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      Download the Game Design and Indie Game Marketing Freebook   07/19/17

      GameDev.net and CRC Press have teamed up to bring a free ebook of content curated from top titles published by CRC Press. The freebook, Practices of Game Design & Indie Game Marketing, includes chapters from The Art of Game Design: A Book of Lenses, A Practical Guide to Indie Game Marketing, and An Architectural Approach to Level Design. The GameDev.net FreeBook is relevant to game designers, developers, and those interested in learning more about the challenges in game development. We know game development can be a tough discipline and business, so we picked several chapters from CRC Press titles that we thought would be of interest to you, the GameDev.net audience, in your journey to design, develop, and market your next game. The free ebook is available through CRC Press by clicking here. The Curated Books The Art of Game Design: A Book of Lenses, Second Edition, by Jesse Schell Presents 100+ sets of questions, or different lenses, for viewing a game’s design, encompassing diverse fields such as psychology, architecture, music, film, software engineering, theme park design, mathematics, anthropology, and more. Written by one of the world's top game designers, this book describes the deepest and most fundamental principles of game design, demonstrating how tactics used in board, card, and athletic games also work in video games. It provides practical instruction on creating world-class games that will be played again and again. View it here. A Practical Guide to Indie Game Marketing, by Joel Dreskin Marketing is an essential but too frequently overlooked or minimized component of the release plan for indie games. A Practical Guide to Indie Game Marketing provides you with the tools needed to build visibility and sell your indie games. With special focus on those developers with small budgets and limited staff and resources, this book is packed with tangible recommendations and techniques that you can put to use immediately. As a seasoned professional of the indie game arena, author Joel Dreskin gives you insight into practical, real-world experiences of marketing numerous successful games and also provides stories of the failures. View it here. An Architectural Approach to Level Design This is one of the first books to integrate architectural and spatial design theory with the field of level design. The book presents architectural techniques and theories for level designers to use in their own work. It connects architecture and level design in different ways that address the practical elements of how designers construct space and the experiential elements of how and why humans interact with this space. Throughout the text, readers learn skills for spatial layout, evoking emotion through gamespaces, and creating better levels through architectural theory. View it here. Learn more and download the ebook by clicking here. Did you know? GameDev.net and CRC Press also recently teamed up to bring GDNet+ Members up to a 20% discount on all CRC Press books. Learn more about this and other benefits here.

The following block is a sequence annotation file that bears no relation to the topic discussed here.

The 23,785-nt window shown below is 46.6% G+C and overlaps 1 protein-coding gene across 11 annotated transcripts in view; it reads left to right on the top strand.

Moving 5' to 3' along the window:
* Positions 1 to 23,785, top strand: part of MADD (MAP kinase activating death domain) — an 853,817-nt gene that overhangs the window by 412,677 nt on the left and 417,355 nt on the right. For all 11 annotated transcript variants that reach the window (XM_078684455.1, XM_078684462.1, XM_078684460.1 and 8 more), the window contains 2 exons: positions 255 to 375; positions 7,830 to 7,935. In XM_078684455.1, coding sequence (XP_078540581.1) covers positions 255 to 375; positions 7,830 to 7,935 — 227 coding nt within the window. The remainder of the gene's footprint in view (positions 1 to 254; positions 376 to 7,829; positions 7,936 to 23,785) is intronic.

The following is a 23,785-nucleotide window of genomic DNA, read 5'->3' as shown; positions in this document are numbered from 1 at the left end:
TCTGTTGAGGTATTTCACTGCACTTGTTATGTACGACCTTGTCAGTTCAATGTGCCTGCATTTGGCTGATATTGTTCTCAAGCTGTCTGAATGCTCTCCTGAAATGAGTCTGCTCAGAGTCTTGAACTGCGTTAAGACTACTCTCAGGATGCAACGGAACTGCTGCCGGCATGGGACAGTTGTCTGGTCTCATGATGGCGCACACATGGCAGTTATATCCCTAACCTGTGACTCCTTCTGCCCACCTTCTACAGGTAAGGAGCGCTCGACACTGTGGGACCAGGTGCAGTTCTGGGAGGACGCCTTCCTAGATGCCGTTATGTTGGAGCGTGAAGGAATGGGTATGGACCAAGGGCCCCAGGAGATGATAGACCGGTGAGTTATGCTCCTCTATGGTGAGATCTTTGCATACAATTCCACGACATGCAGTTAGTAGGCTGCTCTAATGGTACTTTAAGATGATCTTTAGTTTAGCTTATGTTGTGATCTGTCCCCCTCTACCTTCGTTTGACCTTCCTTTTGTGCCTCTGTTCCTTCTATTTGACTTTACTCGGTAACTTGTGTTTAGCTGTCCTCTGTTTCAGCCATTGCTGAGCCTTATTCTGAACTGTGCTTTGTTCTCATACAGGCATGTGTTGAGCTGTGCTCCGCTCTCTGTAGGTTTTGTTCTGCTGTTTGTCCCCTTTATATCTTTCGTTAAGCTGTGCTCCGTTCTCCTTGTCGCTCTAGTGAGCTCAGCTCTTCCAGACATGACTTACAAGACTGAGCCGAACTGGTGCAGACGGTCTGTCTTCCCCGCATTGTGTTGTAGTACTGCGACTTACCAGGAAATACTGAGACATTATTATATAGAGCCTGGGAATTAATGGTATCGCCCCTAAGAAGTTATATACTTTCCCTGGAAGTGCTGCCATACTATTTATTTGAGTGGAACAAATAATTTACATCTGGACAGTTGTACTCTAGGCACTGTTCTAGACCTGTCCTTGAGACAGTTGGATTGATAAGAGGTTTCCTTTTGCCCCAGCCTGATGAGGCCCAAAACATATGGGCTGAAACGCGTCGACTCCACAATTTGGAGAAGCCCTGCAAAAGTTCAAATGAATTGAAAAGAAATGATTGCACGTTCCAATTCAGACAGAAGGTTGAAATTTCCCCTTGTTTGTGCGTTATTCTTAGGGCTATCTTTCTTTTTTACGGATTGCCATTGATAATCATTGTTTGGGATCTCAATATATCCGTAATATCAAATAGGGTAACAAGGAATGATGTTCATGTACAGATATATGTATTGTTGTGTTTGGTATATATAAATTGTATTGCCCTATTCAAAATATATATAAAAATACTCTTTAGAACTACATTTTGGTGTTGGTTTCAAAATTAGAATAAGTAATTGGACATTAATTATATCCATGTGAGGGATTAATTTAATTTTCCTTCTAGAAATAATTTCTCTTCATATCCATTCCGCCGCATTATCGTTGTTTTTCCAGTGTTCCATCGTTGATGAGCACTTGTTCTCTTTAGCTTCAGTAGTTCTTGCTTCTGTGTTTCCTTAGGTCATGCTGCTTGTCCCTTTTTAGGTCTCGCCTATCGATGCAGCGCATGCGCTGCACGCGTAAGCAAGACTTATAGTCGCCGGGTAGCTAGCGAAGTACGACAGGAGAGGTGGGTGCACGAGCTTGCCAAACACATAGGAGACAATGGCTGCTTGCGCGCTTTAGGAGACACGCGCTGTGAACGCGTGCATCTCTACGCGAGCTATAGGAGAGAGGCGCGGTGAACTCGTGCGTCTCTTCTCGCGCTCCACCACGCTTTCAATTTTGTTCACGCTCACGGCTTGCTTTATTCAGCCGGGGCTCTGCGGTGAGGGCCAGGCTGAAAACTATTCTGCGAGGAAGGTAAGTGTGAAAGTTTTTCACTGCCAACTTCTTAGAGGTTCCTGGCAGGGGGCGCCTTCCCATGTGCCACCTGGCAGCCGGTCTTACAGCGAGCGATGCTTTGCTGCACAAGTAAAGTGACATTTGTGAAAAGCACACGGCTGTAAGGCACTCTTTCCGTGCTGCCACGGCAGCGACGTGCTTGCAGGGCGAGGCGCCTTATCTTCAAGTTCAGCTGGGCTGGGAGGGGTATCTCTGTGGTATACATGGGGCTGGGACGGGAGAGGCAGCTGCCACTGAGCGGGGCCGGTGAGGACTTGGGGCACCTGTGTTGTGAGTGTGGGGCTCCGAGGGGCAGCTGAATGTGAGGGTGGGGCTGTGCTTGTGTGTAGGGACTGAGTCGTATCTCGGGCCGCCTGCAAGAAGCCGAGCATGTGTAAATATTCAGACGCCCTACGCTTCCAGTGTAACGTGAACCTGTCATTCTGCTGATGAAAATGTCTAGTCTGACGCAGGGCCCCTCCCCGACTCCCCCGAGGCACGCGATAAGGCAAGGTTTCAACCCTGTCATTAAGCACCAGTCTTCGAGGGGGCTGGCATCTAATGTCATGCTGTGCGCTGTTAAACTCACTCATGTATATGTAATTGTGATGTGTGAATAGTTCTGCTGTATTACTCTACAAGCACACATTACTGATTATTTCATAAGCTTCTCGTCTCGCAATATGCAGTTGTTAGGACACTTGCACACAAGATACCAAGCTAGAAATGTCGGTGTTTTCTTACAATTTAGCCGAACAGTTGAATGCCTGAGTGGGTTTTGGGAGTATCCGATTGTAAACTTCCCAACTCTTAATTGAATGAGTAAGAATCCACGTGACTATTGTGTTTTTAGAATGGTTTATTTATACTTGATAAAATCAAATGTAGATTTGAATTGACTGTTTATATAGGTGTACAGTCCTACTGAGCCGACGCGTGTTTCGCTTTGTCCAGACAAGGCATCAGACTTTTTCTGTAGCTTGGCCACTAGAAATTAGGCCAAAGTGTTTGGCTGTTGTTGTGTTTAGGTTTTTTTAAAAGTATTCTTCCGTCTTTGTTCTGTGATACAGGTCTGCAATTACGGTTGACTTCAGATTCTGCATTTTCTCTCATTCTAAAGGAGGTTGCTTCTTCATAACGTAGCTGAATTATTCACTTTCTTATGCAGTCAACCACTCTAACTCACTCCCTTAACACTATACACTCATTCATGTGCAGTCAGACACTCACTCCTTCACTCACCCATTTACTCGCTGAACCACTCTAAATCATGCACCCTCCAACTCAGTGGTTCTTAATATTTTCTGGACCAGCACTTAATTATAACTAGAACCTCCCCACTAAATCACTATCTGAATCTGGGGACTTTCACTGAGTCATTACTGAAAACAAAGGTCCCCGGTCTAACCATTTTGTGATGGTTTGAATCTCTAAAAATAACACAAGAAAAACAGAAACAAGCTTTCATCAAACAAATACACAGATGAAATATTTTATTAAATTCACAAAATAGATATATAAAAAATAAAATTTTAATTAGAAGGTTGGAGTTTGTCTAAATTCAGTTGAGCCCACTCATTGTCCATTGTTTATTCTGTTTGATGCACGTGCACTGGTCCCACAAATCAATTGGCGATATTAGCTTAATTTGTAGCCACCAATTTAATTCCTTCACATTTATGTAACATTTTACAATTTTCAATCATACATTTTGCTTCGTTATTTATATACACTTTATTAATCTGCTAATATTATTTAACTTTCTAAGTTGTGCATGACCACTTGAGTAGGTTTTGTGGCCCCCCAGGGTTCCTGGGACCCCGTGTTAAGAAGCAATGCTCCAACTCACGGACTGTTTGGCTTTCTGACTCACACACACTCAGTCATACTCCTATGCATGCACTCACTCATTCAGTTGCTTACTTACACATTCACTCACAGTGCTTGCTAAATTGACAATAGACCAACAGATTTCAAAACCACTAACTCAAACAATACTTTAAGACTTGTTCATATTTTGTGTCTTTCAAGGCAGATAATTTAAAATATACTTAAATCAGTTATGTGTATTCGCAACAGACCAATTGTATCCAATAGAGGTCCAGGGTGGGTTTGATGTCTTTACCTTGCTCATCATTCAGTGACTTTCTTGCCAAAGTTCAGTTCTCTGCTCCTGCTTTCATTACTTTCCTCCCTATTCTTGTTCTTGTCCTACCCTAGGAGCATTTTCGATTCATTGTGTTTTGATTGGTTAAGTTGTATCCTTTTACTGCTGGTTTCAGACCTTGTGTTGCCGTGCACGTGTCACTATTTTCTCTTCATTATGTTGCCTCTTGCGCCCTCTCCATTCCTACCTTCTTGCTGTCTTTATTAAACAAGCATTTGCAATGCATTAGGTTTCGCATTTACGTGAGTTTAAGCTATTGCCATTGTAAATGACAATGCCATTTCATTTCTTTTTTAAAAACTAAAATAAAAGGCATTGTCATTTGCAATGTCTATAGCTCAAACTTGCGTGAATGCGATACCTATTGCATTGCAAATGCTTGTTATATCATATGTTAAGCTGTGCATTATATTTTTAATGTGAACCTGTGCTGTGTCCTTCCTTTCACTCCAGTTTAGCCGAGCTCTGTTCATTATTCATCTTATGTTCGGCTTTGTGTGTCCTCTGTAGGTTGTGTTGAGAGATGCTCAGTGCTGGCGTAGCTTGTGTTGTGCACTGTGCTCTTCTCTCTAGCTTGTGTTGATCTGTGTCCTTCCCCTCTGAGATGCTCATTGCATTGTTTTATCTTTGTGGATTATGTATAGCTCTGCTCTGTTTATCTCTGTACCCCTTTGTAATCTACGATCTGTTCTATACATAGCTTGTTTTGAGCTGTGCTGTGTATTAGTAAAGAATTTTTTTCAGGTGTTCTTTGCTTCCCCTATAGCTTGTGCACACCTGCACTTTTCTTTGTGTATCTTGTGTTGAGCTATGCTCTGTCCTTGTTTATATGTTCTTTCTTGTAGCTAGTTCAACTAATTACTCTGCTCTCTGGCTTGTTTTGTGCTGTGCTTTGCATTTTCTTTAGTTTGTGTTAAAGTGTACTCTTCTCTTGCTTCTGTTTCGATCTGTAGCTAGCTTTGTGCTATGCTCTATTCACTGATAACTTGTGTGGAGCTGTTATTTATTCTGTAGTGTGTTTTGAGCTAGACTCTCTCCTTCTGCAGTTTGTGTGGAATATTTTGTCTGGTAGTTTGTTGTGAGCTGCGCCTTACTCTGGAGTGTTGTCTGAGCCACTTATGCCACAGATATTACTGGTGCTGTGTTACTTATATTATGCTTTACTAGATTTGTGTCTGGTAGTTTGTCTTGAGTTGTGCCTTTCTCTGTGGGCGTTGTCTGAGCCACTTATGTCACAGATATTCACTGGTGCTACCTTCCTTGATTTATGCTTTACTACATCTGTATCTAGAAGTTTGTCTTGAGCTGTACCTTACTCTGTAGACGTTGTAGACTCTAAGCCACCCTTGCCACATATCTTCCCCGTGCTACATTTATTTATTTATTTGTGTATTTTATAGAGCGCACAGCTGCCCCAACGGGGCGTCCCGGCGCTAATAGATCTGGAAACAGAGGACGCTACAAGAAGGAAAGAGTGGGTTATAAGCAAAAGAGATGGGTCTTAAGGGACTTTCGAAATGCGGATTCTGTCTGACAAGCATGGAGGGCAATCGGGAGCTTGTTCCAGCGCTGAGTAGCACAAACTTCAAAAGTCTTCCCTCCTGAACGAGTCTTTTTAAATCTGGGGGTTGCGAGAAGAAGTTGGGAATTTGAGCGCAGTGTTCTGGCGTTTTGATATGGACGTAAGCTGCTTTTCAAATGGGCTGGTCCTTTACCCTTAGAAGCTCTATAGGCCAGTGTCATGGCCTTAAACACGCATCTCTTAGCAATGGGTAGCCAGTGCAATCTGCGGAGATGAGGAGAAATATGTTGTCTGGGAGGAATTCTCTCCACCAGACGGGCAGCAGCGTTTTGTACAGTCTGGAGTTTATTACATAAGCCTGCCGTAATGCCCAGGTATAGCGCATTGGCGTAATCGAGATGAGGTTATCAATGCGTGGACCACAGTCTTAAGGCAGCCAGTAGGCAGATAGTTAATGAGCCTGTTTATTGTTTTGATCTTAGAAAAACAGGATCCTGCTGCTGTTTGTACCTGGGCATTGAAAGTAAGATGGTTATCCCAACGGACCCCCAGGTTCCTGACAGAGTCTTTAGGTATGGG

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About merlin9x9

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  1. Um...that's very different.
  2. Don't forget that there's more to the STL than vector, and each facility it provide has certain guarantees for performance. For the most part, code in the STL is better and faster than anything you'd write yourself for the same purpose. So, you need a container that allows random access to elements in constant time, and you rightly used vector. If you're afraid of the cost of repeated reallocation inherent to this particular container, you could reserve the amount of space you know you need before you fill it. If you do this, you'll have exactly the same performance characteristics of an array, but with all of the creature comforts of an STL container.